Small-scale and localised innovation is increasingly seen as an important part of the activites of marginal producers in the Global South.

Yet, given that such innovation is often difficult to identify and measure, it has rarely been explored as part of evidence-based policy.

A recently post on the Sheffield Institute of International Development (SIID) blog by Information School Lecturer Dr Chris Foster looks to explore how we might start to quantify and build evidence-based research on such activities. It is based on research undertaken with Kenyan horticulture farmers.

This blog accompanies a recently released paper on this topic written by Chris alongside ODI economist Aarti Krishnan.

Friday, 9 February 2018

Ahmed, Bath and Demartini book chapter on challenges of researching Twitter now Open Access

PhD student Wasim Ahmed, Professor Peter Bath, and Dr Gianluca Demartini have recently had a peer-reviewed book chapter published which looked at the ethical, legal, and methodological challenges of researching Twitter. The chapter is now open access, and the abstract and the link to download the chapter are provided below.

This chapter provides an overview of the specific legal, ethical, and privacy issues that can arise when conducting research using Twitter data. Existing literature is reviewed to inform those who may be undertaking social media research. We also present a number of industry and academic case studies in order to highlight the challenges that may arise in research projects using social media data. Finally, the chapter provides an overview of the process that was followed to gain ethics approval for a Ph.D. project using Twitter as a primary source of data. By outlining a number of Twitter-specific research case studies, the chapter will be a valuable resource to those considering the ethical implications of their own research projects utilizing social media data. Moreover, the chapter outlines existing work looking at the ethical practicalities of social media data and relates their applicability to researching Twitter.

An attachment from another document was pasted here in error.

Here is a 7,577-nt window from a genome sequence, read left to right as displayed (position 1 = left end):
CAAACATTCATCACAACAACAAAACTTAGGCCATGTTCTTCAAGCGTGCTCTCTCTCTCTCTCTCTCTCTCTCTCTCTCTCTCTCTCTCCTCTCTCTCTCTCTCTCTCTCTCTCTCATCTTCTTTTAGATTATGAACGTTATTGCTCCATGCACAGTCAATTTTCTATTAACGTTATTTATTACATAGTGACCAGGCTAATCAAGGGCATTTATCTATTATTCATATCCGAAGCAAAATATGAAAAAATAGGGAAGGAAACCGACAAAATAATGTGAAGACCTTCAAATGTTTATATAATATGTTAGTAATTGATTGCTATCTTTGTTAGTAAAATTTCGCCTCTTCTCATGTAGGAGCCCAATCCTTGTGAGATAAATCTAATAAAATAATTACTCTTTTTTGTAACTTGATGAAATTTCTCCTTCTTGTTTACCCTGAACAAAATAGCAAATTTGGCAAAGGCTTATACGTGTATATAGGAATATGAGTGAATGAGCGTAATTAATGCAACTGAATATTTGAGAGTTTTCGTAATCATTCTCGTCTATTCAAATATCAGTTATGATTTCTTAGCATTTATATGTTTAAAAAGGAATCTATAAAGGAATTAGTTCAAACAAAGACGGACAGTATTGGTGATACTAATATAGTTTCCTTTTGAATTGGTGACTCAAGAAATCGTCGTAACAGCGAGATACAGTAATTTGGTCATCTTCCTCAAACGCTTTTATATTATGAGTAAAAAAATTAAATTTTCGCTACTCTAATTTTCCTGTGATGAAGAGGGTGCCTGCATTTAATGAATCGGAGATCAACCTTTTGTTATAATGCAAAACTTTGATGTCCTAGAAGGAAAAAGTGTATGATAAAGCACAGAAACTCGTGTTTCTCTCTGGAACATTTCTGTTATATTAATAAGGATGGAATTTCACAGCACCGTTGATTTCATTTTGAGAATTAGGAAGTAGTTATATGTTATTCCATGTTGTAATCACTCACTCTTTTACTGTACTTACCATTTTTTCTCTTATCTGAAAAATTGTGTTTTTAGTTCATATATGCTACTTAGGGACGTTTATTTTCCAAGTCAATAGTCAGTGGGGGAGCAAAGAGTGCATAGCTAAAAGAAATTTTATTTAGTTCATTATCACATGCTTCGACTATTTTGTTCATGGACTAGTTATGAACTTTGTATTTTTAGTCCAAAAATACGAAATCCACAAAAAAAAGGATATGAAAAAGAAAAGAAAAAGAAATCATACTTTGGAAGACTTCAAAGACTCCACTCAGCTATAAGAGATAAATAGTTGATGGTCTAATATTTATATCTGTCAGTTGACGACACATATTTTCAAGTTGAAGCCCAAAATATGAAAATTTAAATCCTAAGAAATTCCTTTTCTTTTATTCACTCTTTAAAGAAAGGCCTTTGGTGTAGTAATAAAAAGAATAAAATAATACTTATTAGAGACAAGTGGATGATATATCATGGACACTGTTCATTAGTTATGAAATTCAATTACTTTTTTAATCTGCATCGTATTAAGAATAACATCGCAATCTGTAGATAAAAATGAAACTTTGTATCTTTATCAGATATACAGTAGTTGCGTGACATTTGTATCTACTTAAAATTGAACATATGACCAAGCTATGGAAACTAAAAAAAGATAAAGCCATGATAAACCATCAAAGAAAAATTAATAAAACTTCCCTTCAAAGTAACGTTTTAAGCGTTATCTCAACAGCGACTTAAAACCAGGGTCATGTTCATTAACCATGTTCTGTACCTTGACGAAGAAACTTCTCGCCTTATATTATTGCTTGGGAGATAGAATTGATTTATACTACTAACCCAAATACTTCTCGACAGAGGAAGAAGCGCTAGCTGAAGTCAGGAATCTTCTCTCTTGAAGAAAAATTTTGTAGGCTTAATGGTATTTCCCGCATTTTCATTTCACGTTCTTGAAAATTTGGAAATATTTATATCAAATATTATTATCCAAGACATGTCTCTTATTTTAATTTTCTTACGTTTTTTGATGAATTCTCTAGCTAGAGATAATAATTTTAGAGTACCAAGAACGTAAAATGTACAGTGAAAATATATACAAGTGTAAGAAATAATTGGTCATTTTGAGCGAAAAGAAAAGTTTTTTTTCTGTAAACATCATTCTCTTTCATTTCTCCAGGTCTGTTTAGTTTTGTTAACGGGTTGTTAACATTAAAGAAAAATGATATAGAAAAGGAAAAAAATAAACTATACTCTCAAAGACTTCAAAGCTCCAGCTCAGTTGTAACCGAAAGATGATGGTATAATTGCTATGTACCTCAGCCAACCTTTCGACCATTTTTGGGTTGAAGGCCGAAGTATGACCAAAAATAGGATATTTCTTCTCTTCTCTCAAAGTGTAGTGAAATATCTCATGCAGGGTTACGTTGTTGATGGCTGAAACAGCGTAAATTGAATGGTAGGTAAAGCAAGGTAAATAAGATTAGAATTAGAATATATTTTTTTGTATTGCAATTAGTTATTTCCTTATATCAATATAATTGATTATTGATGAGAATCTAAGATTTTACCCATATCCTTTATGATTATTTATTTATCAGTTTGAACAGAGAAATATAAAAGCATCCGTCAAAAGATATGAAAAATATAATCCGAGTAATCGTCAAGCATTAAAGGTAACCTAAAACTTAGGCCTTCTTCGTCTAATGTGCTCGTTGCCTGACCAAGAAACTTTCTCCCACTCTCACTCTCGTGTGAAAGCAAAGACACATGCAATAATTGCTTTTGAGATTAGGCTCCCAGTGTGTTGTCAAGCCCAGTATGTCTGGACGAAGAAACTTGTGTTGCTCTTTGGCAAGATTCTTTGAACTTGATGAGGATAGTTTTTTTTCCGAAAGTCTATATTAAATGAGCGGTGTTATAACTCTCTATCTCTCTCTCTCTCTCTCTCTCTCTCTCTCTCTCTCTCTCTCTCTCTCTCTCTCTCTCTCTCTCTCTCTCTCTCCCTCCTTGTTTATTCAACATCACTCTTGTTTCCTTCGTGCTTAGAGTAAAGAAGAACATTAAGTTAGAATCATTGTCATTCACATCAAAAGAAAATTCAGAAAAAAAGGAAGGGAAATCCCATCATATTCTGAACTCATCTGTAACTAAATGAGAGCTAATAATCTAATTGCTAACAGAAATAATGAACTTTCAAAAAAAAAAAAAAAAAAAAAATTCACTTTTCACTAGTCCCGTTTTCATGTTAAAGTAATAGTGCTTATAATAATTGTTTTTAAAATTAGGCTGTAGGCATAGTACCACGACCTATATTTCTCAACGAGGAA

The book chapter can be accessed here: http://bit.ly/2nWBi5t

Monday, 5 February 2018

PhD alumni Nipon Parinyavuttichai recognised by ThaiHealth

Dr. Nipon Parinyavuttichai, who graduated with a PhD from the Information School in 2011, recently earned a certificated of recognition from the Thai Health Promotion Foundation (ThaiHealth) for his continuing support for social improvement in Thailand.

ThaiHealth is a state agency with the mission to inspire, motivate, coordinate, and empower individuals and organizations in all sectors for the enhancement of health promotion, working towards a healthy society and environment.

Dr. Parinyavuttichai‘s latest contribution involves the initiation of a volunteer engagement program from various professional fields to help the Cha-choeng-sao municipality create a 10-year strategic plan to provide older people with better provision in various ares such as healthcare services, education, information technology, architecture and social welfare. Dr. Parinyavuttichai applies information theories learned from the Information School, coupled with other information management strategies, to address perceived and unperceived problem situations found in this region.

Dr. Parinyavuttichai’s PhD thesis at the Information School was entitled ‘Risk Management in Information Systems Development in Thai Context’.

For more information on studying for a PhD at the Information School, click here.